Microscopic views of drug solubility
2006 (English)Licentiate thesis, comprehensive summary (Other scientific)
The development of computational models for predicting drug solubility has increased drastically during the last decades. Nevertheless these models still have diffculties to estimate the aqueous solubility as accurate as desired. In this thesis di erent aspects that are known to have a large impact on the aqueous solubility of a molecule have been studied in detail using various theoretical methods with intension to provide microscopic view on drug solubility. The rst aspect studied is the hydrogen bond energies. Eight drug molecules have been calculated using density functional theory and the validity of additive model that has often been used in solubility models is examined. The impact of hydrogen bonds in Infrared and Raman spectra of three commonly used drug molecules has also been demonstrated. The calculated spectra are found to be in good agreement with the experimental data. Another aspect that is important in solubility models is the volume that a molecule occupies when it is dissolved in water. The volume term and its impact on the solvation energy has therefore also been calculated using three di erent methods. It was shown that the calculated volume di ered signi cantly dependent on which method that had been used, especially for larger molecules.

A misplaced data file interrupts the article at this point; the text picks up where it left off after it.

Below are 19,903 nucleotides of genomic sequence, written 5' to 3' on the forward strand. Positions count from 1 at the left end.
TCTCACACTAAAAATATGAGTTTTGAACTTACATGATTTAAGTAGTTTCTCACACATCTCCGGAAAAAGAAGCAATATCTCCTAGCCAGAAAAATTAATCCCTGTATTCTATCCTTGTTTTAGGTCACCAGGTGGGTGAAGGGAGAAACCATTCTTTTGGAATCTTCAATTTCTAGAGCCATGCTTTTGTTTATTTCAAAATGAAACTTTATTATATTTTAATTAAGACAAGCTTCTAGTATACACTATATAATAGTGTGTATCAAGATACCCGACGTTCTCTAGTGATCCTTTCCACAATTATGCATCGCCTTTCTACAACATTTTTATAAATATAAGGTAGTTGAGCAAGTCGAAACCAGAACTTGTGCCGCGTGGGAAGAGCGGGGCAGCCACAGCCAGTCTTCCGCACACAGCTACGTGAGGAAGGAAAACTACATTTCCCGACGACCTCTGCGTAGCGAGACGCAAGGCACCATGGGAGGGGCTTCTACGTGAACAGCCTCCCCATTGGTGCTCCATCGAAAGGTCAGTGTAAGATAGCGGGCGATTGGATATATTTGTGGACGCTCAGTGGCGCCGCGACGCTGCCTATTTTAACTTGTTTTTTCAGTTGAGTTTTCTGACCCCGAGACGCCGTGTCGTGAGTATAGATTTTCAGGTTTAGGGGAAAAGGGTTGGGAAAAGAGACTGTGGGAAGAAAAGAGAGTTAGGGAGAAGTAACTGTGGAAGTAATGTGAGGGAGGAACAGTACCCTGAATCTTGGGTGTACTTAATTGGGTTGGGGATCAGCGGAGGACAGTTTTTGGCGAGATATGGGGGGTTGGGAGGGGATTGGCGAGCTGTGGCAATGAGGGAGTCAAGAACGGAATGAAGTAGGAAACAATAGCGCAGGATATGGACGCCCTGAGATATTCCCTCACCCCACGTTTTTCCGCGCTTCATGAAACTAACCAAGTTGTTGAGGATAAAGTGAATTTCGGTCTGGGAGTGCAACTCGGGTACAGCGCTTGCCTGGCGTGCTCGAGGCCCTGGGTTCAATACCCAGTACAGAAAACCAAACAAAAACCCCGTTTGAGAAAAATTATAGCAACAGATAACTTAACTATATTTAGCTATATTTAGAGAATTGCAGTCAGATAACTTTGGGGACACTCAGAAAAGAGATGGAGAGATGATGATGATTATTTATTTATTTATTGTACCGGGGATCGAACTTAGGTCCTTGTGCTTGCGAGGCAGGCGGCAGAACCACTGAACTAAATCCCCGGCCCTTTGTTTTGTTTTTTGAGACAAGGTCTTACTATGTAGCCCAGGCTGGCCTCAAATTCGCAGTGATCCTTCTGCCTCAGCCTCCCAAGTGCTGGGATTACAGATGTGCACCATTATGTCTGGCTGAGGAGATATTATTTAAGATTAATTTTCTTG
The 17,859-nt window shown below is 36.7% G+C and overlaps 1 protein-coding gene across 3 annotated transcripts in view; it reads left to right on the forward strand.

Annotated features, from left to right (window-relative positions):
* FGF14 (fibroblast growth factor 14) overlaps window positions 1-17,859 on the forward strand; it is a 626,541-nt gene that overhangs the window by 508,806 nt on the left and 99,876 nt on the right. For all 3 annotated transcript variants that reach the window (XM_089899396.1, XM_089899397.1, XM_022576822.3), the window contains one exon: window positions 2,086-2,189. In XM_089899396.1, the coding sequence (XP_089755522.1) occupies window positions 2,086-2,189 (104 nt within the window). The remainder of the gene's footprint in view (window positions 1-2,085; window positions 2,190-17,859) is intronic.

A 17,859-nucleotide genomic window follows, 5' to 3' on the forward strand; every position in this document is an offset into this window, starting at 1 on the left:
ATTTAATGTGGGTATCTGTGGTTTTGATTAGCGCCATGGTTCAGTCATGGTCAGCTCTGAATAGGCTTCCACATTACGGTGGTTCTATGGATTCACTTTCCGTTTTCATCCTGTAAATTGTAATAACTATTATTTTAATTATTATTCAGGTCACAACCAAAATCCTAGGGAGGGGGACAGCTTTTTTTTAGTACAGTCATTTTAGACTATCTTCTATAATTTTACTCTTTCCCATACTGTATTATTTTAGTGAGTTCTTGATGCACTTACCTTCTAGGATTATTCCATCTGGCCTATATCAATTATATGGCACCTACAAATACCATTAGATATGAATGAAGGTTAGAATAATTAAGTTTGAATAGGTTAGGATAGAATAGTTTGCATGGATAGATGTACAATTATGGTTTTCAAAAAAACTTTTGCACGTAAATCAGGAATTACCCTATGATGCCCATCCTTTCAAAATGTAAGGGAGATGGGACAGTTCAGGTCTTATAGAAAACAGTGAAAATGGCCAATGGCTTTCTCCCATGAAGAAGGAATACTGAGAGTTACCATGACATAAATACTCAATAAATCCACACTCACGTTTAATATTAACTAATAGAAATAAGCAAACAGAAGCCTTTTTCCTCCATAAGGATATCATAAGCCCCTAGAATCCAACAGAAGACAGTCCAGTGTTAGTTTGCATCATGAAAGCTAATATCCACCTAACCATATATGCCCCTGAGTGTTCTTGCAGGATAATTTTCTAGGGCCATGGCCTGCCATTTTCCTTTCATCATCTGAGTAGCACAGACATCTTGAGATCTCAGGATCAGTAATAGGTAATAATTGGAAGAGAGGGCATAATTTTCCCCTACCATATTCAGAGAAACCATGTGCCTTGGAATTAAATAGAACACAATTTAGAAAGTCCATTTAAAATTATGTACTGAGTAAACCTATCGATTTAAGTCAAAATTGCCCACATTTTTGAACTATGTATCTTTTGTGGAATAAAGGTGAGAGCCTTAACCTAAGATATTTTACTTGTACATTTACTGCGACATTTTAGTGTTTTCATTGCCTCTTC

Most of the solubility models assume the solute molecule to be in the bulk of the solvent. The molecular behavior at the water/gas interface has been investigated to see how it di ers from bulk. It was seen that the concentration close to the interface was almost three times higher than in the bulk. The increase in concentration close to the surface depends on the larger gap between the interface energy and the gas phase energy than between the bulk energy and the gas phase energy.
Place, publisher, year, edition, pages
Stockholm: KTH , 2006. , 43 p.
IdentifiersURN: urn:nbn:se:kth:diva-3940ISBN: 91-7178-312-1OAI: oai:DiVA.org:kth-3940DiVA: diva2:10112
QC 201011092006-05-092006-05-092010-11-09Bibliographically approved
List of papers